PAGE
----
Meat, Fish, Poultry & Eggs
frozen pork, and beef, and fresh eggs
Meet the Farmer: The Phelps Family
Phelps Family Farm has been with the BRFM for over a decade, but this is the first year that they have been with us for the full season bringing free-range pastured pork, beef, chicken, and eggs to our customers. Joe is the face you see at their booth each Saturday; and with wife Vonda and children Shelby 11, and Little Joe 7, they raise their animals on their farm in Ladoga, Indiana about 40 miles west of Indianapolis.
Being a fourth generation farmer and having farmed all his life, Joe faced some tough decisions when the price for hogs dropped drastically in the mid-90s. They could have quit farming, but decided to try taking their product directly to the public via farmers markets. That was 16 years ago, and they say it has proved to be a blessing. “We have met so many nice people,” says Vonda Phelps, “and it has provided a living (in farming) for our family.”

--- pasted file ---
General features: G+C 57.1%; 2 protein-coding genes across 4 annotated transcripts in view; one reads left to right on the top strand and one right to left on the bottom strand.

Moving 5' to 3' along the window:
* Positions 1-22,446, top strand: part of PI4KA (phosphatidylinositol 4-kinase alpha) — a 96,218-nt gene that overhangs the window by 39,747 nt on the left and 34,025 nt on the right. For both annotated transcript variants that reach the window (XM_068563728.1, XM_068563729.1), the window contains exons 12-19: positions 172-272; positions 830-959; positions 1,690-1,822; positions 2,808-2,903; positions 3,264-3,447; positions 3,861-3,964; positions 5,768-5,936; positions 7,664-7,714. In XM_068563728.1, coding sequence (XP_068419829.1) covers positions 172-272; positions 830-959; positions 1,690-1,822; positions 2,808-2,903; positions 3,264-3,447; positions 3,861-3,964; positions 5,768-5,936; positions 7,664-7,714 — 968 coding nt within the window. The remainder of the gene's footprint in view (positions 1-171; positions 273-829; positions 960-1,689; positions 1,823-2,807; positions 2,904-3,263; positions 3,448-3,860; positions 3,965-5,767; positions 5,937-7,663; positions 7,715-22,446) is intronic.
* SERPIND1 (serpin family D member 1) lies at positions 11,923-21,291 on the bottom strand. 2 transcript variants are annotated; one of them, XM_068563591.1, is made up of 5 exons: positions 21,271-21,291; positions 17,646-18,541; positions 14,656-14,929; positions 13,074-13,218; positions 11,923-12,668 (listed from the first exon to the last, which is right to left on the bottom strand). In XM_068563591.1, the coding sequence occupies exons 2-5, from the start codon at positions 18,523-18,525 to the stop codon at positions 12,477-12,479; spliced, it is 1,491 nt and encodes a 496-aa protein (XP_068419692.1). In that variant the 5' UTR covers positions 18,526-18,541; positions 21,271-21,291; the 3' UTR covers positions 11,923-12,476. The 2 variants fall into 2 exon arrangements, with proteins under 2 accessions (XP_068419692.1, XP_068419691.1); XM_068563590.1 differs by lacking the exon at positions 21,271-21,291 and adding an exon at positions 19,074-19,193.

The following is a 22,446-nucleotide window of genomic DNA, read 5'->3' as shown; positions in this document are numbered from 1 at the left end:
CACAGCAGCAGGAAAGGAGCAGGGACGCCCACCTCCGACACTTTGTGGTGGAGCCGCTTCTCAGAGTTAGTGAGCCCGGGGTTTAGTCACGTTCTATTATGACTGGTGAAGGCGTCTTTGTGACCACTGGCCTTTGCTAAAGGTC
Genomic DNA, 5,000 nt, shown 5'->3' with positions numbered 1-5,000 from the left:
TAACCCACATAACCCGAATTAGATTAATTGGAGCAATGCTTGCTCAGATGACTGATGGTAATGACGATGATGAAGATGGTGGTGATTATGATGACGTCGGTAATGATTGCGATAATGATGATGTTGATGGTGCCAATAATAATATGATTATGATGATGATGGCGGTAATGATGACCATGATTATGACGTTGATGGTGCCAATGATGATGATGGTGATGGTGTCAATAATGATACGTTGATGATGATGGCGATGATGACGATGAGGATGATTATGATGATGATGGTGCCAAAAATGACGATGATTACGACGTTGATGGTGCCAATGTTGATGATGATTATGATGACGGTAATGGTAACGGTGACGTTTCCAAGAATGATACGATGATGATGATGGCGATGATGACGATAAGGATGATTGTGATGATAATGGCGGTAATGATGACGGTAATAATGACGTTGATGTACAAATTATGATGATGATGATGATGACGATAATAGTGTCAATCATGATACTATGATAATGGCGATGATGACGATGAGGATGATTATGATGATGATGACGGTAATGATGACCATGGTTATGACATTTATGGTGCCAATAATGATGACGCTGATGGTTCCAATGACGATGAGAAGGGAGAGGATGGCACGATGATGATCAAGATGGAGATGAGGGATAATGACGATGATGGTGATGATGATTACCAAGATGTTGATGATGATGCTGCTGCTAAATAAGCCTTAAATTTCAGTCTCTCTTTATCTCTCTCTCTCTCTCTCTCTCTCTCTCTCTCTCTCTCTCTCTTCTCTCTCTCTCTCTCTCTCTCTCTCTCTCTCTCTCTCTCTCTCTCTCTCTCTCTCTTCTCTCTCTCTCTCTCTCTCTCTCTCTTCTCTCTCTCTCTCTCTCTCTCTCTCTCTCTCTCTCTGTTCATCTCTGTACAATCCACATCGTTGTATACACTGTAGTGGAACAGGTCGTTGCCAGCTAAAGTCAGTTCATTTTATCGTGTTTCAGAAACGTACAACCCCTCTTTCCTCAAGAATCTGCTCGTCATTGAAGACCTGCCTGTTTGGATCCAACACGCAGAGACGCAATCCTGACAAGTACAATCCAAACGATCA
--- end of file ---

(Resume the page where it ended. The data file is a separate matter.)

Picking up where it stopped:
All of their livestock are outside every day. This makes for a healthier and happier animal the Phelps tell me. Their cattle, which are Holstein steers, get exercise and all the grass they want. This makes for leaner meat. They are not, however, 100% grass fed. “We do give them a little grain that we grow” Vonda explains, “and hay in the winter.” But they use no antibiotics or growth hormones in any of their animals. The hogs are a Yorkshire and Hampshire cross, both breeds being known for good meat. It is a farrow-to-finish operation where the pigs breed, birth, and grow right there on the farm.
The laying hens, which are Golden Comets, are out scratching around eating bugs and grass during the day. They do go into the coops at night to be safe from predators. They are brown hens and so they lay brown eggs which are gathered daily. Twelve years ago, Martha Hoover’s Cafe Patachou began using eggs from the Phelps Farm and continues to have them delivered to her production kitchen fresh daily for her restaurants.
For more information, go to their website here, or stop by to say hello to Joe on Saturday morning and ask him about their meat and eggs.